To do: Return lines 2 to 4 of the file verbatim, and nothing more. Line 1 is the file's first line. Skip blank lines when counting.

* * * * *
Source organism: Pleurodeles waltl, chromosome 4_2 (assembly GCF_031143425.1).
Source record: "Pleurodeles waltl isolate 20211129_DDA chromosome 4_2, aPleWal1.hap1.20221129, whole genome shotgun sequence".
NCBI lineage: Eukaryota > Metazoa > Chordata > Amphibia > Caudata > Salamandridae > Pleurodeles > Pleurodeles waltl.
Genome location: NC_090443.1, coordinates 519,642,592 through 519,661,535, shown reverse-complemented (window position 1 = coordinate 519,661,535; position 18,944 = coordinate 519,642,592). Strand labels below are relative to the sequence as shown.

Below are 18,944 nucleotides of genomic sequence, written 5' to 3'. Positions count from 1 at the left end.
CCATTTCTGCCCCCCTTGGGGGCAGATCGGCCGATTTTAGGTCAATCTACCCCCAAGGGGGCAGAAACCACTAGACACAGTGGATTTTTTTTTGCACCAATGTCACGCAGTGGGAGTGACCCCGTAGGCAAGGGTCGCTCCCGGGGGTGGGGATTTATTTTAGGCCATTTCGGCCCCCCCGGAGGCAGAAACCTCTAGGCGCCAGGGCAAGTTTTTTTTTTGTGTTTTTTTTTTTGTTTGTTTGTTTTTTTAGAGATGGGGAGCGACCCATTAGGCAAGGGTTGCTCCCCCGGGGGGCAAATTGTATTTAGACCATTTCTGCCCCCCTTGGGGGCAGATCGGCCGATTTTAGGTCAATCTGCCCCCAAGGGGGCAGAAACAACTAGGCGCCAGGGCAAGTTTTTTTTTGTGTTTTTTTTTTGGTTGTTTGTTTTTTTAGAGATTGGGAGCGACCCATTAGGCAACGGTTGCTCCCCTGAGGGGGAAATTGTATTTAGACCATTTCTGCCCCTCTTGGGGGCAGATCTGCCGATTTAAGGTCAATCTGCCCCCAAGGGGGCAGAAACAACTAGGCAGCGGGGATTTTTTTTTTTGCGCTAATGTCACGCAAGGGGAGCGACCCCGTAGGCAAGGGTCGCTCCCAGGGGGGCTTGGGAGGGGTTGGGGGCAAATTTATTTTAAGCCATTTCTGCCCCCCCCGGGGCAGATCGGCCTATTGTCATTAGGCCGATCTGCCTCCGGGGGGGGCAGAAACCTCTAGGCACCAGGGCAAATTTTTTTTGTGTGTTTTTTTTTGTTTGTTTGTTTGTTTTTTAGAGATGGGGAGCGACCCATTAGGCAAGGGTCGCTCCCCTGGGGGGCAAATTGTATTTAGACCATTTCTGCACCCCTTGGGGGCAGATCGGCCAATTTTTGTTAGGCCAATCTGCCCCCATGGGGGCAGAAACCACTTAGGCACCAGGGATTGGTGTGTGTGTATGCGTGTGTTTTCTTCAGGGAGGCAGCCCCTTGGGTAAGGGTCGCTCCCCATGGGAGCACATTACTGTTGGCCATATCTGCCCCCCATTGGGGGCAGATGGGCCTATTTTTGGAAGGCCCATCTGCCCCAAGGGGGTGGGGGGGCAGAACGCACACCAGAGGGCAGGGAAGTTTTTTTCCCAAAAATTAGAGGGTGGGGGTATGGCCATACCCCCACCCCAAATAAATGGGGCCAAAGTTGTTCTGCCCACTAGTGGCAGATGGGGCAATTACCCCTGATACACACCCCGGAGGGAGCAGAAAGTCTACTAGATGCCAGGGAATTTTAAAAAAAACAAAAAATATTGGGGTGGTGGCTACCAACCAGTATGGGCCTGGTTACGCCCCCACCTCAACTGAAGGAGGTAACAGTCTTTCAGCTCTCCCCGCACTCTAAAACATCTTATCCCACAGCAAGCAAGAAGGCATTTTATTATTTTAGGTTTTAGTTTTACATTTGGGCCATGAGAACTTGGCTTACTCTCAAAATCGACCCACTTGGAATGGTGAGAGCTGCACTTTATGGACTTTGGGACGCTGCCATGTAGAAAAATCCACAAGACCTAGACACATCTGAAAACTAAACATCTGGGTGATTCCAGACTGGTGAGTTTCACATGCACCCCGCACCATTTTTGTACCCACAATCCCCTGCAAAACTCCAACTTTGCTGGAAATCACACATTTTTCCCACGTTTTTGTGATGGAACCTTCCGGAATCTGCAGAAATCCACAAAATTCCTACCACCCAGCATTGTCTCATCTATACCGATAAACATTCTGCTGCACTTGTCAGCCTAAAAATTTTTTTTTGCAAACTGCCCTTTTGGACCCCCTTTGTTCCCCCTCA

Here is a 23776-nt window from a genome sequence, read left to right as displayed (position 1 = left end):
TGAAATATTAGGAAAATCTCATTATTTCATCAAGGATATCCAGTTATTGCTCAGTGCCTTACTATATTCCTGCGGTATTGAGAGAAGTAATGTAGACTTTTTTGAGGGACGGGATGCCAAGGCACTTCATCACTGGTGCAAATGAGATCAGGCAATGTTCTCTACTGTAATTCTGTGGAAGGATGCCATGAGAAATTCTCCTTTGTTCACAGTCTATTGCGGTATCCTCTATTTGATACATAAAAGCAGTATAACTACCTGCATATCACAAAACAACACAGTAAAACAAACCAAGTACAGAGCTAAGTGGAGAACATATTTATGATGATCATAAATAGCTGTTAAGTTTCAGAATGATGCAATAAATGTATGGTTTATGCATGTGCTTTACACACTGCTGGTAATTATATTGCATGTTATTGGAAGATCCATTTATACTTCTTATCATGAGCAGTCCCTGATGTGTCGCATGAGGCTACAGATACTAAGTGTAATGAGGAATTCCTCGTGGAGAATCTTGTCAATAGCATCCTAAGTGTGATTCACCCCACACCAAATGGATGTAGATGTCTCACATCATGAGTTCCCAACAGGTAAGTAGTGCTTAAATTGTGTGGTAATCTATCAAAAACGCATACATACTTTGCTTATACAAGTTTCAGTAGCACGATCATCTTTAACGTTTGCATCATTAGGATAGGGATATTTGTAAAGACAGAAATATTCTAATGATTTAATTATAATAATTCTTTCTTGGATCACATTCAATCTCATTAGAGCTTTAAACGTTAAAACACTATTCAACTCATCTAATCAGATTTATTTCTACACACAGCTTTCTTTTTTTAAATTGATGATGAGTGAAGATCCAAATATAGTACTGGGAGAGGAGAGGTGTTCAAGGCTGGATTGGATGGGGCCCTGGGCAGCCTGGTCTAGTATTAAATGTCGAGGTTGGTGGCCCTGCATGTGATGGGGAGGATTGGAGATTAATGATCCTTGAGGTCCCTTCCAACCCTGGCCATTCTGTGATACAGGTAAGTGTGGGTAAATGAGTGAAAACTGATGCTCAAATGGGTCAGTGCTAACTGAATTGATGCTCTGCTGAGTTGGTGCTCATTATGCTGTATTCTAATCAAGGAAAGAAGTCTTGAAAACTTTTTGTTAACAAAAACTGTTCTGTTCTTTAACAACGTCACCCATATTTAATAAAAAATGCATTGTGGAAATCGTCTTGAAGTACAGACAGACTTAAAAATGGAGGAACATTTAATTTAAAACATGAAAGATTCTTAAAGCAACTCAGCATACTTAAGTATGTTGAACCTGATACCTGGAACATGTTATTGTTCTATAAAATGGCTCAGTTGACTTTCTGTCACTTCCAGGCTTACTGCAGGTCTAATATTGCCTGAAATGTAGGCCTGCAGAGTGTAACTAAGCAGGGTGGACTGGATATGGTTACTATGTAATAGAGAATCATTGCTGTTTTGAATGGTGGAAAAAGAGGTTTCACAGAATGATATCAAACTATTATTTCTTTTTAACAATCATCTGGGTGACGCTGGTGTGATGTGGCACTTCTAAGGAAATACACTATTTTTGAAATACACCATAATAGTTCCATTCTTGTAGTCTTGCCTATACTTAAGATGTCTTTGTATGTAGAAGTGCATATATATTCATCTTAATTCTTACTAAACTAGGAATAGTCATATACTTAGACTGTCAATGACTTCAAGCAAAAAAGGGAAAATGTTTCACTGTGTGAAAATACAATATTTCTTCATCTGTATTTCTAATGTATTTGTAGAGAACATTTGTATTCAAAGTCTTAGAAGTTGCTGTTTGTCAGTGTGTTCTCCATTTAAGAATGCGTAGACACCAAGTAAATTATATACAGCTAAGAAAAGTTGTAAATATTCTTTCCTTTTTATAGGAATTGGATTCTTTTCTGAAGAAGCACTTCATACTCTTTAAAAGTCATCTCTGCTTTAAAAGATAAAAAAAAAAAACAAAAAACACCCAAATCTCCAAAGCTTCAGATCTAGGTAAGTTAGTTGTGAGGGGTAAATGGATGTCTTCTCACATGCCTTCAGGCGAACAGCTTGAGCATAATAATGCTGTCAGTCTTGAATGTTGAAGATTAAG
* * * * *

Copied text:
Source record: "Pleurodeles waltl isolate 20211129_DDA chromosome 4_2, aPleWal1.hap1.20221129, whole genome shotgun sequence".
NCBI lineage: Eukaryota > Metazoa > Chordata > Amphibia > Caudata > Salamandridae > Pleurodeles > Pleurodeles waltl.
Genome location: NC_090443.1, coordinates 519,642,592 through 519,661,535, shown reverse-complemented (window position 1 = coordinate 519,661,535; position 18,944 = coordinate 519,642,592). Strand labels below are relative to the sequence as shown.